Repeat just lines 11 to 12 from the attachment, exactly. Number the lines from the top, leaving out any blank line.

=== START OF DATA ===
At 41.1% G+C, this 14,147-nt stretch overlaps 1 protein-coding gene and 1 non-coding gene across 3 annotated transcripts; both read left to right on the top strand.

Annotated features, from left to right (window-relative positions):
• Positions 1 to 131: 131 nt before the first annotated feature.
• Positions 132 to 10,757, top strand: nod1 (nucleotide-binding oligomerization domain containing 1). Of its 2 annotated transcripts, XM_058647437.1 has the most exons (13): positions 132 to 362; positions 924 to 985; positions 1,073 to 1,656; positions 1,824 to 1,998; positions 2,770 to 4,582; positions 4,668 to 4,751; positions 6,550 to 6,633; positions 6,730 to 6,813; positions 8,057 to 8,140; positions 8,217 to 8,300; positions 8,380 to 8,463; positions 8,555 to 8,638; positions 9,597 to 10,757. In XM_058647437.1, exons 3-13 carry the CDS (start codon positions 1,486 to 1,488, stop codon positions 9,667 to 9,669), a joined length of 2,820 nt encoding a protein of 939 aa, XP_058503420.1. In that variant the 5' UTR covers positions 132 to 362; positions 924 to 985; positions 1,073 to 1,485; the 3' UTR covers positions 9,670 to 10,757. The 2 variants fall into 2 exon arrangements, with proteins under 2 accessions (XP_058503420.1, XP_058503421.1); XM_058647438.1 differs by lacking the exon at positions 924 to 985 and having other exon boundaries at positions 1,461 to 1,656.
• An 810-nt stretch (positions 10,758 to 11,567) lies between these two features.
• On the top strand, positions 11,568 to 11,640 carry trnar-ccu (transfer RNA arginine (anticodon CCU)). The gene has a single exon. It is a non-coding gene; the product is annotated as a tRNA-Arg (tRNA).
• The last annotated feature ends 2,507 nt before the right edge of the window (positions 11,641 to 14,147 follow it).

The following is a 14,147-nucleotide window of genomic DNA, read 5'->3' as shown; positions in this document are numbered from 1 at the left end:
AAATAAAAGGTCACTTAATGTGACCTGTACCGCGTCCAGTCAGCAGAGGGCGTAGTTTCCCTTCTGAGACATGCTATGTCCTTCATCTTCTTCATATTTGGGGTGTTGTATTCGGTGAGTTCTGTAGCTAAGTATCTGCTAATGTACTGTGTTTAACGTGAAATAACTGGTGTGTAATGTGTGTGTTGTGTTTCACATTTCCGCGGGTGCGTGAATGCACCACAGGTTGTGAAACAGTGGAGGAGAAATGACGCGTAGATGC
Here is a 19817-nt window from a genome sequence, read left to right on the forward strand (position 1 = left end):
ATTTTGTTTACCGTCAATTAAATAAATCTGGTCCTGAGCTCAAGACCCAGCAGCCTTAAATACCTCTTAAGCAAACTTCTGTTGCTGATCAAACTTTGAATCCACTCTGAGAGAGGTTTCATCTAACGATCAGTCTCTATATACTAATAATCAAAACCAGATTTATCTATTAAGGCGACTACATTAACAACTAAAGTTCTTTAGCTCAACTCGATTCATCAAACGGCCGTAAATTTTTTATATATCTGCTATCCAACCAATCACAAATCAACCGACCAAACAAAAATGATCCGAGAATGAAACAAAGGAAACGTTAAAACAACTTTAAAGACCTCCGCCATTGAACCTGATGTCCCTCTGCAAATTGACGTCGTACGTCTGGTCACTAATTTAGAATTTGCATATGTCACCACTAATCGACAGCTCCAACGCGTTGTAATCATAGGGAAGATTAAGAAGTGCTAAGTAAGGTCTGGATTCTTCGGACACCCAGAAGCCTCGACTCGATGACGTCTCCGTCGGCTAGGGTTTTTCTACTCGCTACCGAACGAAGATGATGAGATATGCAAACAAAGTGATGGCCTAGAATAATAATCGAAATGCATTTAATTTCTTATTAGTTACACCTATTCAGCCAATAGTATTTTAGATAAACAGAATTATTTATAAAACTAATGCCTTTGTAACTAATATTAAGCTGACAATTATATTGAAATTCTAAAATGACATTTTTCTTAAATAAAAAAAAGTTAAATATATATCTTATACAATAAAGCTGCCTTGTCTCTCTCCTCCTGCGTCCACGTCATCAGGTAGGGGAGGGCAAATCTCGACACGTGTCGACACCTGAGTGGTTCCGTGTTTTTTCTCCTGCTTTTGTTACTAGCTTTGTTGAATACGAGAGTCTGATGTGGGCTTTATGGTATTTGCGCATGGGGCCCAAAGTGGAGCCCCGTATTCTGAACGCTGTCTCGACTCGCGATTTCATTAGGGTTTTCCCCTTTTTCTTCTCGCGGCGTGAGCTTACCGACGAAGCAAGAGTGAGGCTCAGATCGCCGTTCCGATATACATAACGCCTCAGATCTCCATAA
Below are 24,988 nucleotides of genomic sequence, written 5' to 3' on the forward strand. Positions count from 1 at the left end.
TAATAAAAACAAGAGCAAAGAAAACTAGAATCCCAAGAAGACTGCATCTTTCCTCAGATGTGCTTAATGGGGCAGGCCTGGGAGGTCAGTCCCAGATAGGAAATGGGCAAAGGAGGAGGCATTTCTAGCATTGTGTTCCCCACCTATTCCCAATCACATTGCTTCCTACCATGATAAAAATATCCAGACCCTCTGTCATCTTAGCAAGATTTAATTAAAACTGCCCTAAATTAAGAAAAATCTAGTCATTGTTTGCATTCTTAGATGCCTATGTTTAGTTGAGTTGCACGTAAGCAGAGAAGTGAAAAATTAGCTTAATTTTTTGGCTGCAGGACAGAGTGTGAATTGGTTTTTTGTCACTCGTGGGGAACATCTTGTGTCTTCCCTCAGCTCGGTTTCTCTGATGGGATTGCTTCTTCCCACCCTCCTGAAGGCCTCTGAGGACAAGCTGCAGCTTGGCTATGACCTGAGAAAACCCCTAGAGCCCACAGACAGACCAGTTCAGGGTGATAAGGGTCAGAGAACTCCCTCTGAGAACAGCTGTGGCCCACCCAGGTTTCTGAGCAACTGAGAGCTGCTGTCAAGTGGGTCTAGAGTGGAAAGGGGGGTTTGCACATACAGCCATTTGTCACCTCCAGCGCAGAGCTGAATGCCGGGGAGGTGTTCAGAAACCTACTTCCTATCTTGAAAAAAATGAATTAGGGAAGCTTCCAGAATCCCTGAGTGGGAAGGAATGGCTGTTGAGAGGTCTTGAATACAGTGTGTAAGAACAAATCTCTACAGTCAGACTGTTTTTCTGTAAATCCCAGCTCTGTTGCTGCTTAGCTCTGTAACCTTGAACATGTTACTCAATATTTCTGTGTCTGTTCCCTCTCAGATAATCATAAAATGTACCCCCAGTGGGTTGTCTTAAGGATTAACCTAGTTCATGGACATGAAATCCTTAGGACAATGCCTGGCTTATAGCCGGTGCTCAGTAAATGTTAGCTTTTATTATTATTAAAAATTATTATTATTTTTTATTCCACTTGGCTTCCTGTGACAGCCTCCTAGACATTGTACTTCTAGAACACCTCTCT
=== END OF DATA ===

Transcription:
ATTTTGTTTACCGTCAATTAAATAAATCTGGTCCTGAGCTCAAGACCCAGCAGCCTTAAATACCTCTTAAGCAAACTTCTGTTGCTGATCAAACTTTGAATCCACTCTGAGAGAGGTTTCATCTAACGATCAGTCTCTATATACTAATAATCAAAACCAGATTTATCTATTAAGGCGACTACATTAACAACTAAAGTTCTTTAGCTCAACTCGATTCATCAAACGGCCGTAAATTTTTTATATATCTGCTATCCAACCAATCACAAATCAACCGACCAAACAAAAATGATCCGAGAATGAAACAAAGGAAACGTTAAAACAACTTTAAAGACCTCCGCCATTGAACCTGATGTCCCTCTGCAAATTGACGTCGTACGTCTGGTCACTAATTTAGAATTTGCATATGTCACCACTAATCGACAGCTCCAACGCGTTGTAATCATAGGGAAGATTAAGAAGTGCTAAGTAAGGTCTGGATTCTTCGGACACCCAGAAGCCTCGACTCGATGACGTCTCCGTCGGCTAGGGTTTTTCTACTCGCTACCGAACGAAGATGATGAGATATGCAAACAAAGTGATGGCCTAGAATAATAATCGAAATGCATTTAATTTCTTATTAGTTACACCTATTCAGCCAATAGTATTTTAGATAAACAGAATTATTTATAAAACTAATGCCTTTGTAACTAATATTAAGCTGACAATTATATTGAAATTCTAAAATGACATTTTTCTTAAATAAAAAAAAGTTAAATATATATCTTATACAATAAAGCTGCCTTGTCTCTCTCCTCCTGCGTCCACGTCATCAGGTAGGGGAGGGCAAATCTCGACACGTGTCGACACCTGAGTGGTTCCGTGTTTTTTCTCCTGCTTTTGTTACTAGCTTTGTTGAATACGAGAGTCTGATGTGGGCTTTATGGTATTTGCGCATGGGGCCCAAAGTGGAGCCCCGTATTCTGAACGCTGTCTCGACTCGCGATTTCATTAGGGTTTTCCCCTTTTTCTTCTCGCGGCGTGAGCTTACCGACGAAGCAAGAGTGAGGCTCAGATCGCCGTTCCGATATACATAACGCCTCAGATCTCCATAA
Below are 24,988 nucleotides of genomic sequence, written 5' to 3' on the forward strand. Positions count from 1 at the left end.